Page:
UpStare is a dynamic software updating system for multi-threaded applications that applies updates atomically and with bounded delay. It discovered a new updating model called whole-program updating — and a new programming abstraction. UpStare applies live updates no other system can.
Live updates are the only way to keep some software continually running. The browser you are using to read this page and the server that prepared it will always need a live update. The alternative of waiting for software to restart happens often enough to cost tens of thousands of dollars per hour of downtime.
What makes UpStare different is that it updates live all the code and data of a program, not just parts of it. In particular, UpStare updates functions on the stack. Common, unmodified, multi-threaded server applications can't be updated without this ability. If one were to update only parts of a program, without updating the stack, the update could take forever to finish safely and that practically means downtime.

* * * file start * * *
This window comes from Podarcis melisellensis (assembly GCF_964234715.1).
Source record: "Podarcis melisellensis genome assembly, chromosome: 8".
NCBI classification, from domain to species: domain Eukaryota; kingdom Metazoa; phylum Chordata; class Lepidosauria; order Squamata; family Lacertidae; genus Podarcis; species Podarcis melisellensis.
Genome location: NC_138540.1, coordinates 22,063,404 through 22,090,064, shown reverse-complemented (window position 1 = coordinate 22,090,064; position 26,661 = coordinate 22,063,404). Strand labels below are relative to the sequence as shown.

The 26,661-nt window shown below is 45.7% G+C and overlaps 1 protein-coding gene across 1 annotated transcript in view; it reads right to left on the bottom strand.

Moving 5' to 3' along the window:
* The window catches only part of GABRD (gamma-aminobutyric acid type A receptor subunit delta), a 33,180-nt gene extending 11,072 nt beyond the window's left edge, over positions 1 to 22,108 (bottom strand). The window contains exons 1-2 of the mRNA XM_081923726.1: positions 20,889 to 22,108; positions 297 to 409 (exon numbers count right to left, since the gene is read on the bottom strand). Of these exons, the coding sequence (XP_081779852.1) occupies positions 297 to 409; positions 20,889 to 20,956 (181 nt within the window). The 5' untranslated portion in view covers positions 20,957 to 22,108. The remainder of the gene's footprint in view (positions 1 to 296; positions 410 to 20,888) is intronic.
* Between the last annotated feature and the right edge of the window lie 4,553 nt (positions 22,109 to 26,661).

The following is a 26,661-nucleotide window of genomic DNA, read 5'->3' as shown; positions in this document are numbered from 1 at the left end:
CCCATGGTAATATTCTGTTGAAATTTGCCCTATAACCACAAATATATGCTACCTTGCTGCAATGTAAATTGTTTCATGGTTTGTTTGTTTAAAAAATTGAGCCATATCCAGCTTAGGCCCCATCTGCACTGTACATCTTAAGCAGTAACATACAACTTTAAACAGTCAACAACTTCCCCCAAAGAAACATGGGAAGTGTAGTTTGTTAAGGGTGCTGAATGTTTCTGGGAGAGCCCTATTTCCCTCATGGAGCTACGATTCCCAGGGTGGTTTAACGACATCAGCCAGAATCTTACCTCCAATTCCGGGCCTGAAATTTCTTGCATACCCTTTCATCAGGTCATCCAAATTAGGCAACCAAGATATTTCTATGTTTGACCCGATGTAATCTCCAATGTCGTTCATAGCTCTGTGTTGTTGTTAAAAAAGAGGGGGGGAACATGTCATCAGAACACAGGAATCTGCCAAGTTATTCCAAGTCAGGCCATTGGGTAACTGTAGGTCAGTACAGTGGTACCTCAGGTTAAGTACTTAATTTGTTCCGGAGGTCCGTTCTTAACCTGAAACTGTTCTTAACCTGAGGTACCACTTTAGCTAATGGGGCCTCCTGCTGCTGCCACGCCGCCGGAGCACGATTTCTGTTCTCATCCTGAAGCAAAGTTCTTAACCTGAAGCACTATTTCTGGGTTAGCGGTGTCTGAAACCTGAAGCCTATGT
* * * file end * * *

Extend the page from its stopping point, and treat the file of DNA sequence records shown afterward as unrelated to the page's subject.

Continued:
Although the approach is general for use in other programming languages, UpStare updates applications written in C. The updates are applied in three steps. First UpStare changes an application's source code automatically to make it updateable. Then it compiles the changed source code with an existing compiler like gcc to create the executable file the user runs. Finally, when a new version of the source code becomes available, UpStare generates automatically an update patch to the next version. This update patch can be changed by the user where necessary, and is applied easily on the live application at any time.